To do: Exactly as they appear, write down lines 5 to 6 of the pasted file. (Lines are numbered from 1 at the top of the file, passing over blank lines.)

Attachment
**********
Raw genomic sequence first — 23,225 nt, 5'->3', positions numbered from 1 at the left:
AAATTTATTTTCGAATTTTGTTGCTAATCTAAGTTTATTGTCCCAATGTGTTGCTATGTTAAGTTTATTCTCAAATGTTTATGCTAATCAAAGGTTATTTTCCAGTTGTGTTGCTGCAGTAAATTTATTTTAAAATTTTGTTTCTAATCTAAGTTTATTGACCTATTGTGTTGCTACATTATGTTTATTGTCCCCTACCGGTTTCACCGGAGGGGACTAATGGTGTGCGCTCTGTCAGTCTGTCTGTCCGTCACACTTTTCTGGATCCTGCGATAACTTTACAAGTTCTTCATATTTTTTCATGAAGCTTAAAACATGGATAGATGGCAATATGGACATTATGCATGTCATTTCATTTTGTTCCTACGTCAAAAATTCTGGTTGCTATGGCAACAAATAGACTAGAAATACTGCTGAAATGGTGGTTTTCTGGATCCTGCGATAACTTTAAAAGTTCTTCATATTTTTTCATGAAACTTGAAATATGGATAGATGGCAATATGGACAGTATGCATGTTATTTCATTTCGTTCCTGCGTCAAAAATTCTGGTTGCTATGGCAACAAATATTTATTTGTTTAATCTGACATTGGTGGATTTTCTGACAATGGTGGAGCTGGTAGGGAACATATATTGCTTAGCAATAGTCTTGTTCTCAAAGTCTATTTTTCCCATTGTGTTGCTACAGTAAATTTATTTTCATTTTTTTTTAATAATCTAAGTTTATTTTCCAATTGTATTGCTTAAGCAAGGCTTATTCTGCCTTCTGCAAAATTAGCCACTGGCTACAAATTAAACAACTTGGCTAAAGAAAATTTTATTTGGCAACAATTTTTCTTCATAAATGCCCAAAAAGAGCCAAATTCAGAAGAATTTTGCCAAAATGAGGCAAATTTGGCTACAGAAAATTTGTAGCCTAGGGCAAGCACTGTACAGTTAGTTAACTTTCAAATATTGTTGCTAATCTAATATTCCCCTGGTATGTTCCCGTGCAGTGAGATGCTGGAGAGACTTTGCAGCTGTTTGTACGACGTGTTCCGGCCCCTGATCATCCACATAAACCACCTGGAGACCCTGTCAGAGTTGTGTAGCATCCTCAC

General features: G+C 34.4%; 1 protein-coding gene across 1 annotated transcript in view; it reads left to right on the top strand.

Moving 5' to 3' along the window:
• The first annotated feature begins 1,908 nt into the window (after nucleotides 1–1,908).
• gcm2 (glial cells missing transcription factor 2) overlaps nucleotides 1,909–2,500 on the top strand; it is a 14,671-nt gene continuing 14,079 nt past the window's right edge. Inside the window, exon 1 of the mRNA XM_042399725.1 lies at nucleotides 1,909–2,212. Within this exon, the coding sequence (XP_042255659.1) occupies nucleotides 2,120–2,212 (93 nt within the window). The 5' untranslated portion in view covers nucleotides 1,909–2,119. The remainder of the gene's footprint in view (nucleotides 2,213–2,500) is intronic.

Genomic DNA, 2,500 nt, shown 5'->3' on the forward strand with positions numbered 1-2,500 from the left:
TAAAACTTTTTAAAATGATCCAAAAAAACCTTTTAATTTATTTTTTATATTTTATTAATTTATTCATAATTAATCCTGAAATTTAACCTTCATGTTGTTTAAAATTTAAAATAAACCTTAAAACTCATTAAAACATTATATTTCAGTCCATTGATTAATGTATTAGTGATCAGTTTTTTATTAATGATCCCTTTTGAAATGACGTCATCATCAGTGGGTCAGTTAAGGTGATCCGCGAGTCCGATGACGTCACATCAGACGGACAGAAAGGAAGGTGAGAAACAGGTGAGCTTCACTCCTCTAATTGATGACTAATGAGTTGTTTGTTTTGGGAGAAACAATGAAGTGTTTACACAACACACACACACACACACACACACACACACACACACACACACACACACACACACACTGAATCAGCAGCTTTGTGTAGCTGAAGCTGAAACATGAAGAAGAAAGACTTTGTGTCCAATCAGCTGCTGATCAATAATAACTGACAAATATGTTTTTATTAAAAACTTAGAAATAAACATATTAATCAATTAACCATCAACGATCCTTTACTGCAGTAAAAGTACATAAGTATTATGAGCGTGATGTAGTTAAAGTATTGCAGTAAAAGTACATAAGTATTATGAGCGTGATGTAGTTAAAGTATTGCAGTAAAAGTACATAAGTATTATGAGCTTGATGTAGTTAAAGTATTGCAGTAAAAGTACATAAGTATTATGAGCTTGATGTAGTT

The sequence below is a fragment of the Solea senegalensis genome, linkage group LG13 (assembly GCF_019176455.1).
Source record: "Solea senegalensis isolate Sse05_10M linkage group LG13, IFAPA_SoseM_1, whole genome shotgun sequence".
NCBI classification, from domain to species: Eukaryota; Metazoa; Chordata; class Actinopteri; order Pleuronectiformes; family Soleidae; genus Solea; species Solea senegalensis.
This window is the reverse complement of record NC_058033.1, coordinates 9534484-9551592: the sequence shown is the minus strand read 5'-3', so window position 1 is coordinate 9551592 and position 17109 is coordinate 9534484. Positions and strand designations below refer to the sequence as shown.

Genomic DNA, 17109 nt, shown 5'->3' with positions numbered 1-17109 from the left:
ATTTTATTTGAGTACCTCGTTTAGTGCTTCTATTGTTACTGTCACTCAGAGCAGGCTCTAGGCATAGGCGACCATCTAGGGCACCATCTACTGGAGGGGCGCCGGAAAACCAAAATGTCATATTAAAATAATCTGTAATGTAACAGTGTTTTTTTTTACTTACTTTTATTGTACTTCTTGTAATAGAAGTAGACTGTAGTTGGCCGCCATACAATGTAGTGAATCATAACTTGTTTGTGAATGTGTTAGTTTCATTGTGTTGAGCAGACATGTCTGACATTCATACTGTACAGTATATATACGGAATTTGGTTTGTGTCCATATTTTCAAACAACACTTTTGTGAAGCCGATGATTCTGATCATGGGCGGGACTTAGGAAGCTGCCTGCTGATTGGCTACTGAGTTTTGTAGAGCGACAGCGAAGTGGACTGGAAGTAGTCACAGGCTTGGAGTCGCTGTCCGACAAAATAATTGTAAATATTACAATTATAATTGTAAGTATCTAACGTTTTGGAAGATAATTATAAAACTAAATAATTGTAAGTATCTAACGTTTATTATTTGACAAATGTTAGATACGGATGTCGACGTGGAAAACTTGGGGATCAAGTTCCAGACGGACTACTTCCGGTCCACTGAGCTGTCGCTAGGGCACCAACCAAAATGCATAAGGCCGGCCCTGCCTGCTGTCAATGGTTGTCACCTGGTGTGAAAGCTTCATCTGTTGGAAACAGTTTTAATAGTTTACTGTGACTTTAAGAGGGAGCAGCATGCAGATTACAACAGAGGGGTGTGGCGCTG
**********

• The first annotated feature begins 1,908 nt into the window (after nucleotides 1–1,908).
• gcm2 (glial cells missing transcription factor 2) overlaps nucleotides 1,909–2,500 on the top strand; it is a 14,671-nt gene continuing 14,079 nt past the window's right edge. Inside the window, exon 1 of the mRNA XM_042399725.1 lies at nucleotides 1,909–2,212. Within this exon, the coding sequence (XP_042255659.1) occupies nucleotides 2,120–2,212 (93 nt within the window). The 5' untranslated portion in view covers nucleotides 1,909–2,119. The remainder of the gene's footprint in view (nucleotides 2,213–2,500) is intronic.